New York Times: “Eurowings, Lufthansa’s Budget Service, Is Off to a Rocky Start”

When I was reading the International New York Times at the airport lounge this morning, I came across this good article about the teething issues surrounding the launch of the Eurowings.

New York Times Eurowings

Eurowings is a low coast airline within the Lufthansa group and handles all short-haul flights that are not touching Munich or Frankfurt. The airline also started long-haul operations recently with two leased planes that have caused the recent issues.

You can access the New York Times article here of which below is a excerpt:

“It was an end-to-end disaster,” Mr. Haug, 53, said of the two-week trip to Varadero, on Cuba’s northern coast. The trip was also delayed by a full day at the beginning, when Eurowings canceled his outbound flight to Cuba from Cologne.

A decision to serve eight far-flung destinations with just two leased Airbus A330 aircraft quickly proved unwieldy, for example. Technical problems grounded one of the planes on multiple occasions, resulting in repeated delays and cancellations, including the one that left Mr. Haug stranded in Cuba for three days. Under European passenger-rights rules, affected travelers were eligible for compensation of up to €600 each.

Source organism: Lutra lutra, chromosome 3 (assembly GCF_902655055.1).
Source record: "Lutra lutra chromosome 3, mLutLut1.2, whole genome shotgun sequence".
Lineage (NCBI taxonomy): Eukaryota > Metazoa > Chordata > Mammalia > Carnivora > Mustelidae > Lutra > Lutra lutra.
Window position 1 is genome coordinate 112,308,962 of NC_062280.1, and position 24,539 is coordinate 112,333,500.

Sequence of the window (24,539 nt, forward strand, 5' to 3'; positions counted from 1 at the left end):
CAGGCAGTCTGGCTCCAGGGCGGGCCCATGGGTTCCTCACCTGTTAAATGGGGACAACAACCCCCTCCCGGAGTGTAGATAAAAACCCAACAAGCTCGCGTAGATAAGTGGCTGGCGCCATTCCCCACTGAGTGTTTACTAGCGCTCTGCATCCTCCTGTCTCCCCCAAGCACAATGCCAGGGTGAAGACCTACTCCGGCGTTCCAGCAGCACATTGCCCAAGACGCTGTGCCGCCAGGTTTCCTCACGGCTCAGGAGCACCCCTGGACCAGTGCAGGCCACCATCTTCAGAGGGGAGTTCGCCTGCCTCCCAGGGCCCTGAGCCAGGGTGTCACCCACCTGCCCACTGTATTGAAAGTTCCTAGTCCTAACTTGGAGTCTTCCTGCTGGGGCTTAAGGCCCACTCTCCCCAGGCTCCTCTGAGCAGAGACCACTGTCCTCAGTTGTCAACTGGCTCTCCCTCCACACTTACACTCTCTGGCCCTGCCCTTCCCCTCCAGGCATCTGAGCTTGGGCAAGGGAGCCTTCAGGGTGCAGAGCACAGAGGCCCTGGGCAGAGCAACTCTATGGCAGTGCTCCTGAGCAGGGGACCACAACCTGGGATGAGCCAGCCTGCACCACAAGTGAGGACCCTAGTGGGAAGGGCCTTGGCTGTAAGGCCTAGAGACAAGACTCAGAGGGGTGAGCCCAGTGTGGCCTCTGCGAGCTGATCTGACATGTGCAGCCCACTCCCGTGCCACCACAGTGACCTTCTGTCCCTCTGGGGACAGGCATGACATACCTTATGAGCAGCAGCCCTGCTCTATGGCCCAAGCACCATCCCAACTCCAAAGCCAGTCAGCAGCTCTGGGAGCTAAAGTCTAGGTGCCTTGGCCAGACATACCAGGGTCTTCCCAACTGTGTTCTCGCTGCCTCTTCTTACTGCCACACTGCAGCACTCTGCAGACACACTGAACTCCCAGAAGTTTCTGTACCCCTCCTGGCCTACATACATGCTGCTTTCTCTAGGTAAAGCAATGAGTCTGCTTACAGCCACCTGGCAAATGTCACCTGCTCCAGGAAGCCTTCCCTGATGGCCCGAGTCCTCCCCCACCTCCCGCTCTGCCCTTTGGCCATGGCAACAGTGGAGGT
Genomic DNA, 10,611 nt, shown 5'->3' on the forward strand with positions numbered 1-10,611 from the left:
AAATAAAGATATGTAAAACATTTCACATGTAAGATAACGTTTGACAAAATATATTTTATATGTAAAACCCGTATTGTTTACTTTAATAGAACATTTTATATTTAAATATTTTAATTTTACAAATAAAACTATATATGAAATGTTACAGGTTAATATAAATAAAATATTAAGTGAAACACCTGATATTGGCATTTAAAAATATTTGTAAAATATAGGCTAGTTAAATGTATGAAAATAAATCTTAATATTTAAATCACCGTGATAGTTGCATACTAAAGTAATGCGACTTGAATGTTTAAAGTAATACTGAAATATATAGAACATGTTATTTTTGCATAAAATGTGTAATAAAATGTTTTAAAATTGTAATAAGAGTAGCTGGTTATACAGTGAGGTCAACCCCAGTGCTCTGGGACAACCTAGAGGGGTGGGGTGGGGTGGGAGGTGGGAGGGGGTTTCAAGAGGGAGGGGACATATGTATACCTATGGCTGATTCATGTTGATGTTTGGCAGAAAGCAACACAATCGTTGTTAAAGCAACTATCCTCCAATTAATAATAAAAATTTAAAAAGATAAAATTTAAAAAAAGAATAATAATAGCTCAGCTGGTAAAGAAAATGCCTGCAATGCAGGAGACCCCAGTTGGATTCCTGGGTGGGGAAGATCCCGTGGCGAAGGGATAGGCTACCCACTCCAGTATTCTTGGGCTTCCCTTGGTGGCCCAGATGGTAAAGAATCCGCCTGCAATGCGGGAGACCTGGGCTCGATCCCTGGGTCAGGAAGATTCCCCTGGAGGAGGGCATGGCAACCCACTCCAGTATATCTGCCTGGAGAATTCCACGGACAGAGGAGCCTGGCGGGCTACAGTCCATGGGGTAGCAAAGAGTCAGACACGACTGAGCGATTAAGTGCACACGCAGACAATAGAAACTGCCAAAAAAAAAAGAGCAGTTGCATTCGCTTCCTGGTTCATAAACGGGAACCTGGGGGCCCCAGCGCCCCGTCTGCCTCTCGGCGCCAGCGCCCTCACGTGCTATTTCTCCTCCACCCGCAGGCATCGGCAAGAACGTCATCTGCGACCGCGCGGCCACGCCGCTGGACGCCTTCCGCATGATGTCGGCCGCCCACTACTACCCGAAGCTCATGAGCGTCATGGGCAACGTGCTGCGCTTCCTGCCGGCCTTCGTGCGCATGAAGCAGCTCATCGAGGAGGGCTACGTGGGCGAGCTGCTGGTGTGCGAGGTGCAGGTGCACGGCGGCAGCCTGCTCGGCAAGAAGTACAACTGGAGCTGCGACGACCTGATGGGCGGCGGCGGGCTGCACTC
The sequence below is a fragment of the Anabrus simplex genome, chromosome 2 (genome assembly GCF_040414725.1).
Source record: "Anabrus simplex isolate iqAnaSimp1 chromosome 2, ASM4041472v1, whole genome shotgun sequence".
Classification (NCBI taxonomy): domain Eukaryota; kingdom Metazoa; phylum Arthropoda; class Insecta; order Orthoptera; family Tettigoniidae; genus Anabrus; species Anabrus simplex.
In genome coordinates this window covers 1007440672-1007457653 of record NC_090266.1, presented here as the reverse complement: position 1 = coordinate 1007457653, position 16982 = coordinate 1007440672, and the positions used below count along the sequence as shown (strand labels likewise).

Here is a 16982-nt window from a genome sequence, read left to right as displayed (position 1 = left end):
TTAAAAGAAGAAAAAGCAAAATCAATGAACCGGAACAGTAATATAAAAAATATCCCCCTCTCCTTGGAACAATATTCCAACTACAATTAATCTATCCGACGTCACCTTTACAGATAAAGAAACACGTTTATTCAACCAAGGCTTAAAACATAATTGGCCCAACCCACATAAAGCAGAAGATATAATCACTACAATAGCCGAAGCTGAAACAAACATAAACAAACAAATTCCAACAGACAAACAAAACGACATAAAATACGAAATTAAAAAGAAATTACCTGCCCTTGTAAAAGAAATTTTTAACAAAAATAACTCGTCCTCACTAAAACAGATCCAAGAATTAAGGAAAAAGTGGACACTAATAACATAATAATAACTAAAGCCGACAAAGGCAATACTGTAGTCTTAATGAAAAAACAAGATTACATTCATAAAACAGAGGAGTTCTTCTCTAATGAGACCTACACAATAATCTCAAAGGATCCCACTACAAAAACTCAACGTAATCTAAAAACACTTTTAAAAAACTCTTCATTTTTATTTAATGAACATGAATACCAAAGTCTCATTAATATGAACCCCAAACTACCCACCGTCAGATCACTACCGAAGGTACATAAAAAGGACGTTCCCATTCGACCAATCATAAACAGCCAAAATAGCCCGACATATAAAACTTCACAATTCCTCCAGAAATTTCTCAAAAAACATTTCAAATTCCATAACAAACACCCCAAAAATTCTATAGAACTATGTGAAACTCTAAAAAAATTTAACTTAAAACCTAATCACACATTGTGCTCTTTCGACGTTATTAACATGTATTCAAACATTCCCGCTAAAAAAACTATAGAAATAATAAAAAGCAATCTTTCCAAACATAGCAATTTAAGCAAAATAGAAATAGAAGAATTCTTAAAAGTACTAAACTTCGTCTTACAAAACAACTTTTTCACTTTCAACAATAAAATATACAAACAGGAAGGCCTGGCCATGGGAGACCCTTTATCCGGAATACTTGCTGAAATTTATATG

But Mr. Haug said he was uncertain whether he would fly again with Eurowings after the Cuba fiasco. He said he was holding onto the €250 flight voucher that he and other passengers received, together with an apology, from the airline.

Conclusion

You should always think twice booking a flight that operates once or twice a week. If the airlines decides to cancel one of the frequencies, you may be stranded for days.

Eurowings’ responsibility would have been to rebook the affected passengers on other airlines to their final destinations and provide care and compensation.

Lufthansa first used the Germanwings brand and then decided to make it less German and started to use Eurowings instead. The airline is trying to reduce the costs involved with short-haul flights by farming them out to wholly owned subsidiary.

The long-haul flights are actually operated by SunExpress Deutschland, a joint venture between Lufthansa and Turkish Airlines, on behalf of Eurowings. What could go wrong?

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